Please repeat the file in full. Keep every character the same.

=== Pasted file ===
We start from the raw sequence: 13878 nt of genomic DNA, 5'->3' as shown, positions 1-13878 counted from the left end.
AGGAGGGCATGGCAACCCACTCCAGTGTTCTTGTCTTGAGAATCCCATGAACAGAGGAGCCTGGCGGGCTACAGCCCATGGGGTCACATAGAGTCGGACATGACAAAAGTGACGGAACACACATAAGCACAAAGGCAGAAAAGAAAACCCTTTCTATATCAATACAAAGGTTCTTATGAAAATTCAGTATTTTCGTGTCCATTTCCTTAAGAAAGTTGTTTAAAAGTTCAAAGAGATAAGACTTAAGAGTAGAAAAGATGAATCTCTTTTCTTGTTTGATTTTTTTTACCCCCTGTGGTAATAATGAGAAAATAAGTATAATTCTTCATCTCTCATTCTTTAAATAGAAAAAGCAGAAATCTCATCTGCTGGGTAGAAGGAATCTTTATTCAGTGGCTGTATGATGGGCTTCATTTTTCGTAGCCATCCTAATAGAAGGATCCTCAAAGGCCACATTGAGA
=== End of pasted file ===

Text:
We start from the raw sequence: 13878 nt of genomic DNA, 5'->3' as shown, positions 1-13878 counted from the left end.
AGGAGGGCATGGCAACCCACTCCAGTGTTCTTGTCTTGAGAATCCCATGAACAGAGGAGCCTGGCGGGCTACAGCCCATGGGGTCACATAGAGTCGGACATGACAAAAGTGACGGAACACACATAAGCACAAAGGCAGAAAAGAAAACCCTTTCTATATCAATACAAAGGTTCTTATGAAAATTCAGTATTTTCGTGTCCATTTCCTTAAGAAAGTTGTTTAAAAGTTCAAAGAGATAAGACTTAAGAGTAGAAAAGATGAATCTCTTTTCTTGTTTGATTTTTTTTACCCCCTGTGGTAATAATGAGAAAATAAGTATAATTCTTCATCTCTCATTCTTTAAATAGAAAAAGCAGAAATCTCATCTGCTGGGTAGAAGGAATCTTTATTCAGTGGCTGTATGATGGGCTTCATTTTTCGTAGCCATCCTAATAGAAGGATCCTCAAAGGCCACATTGAGA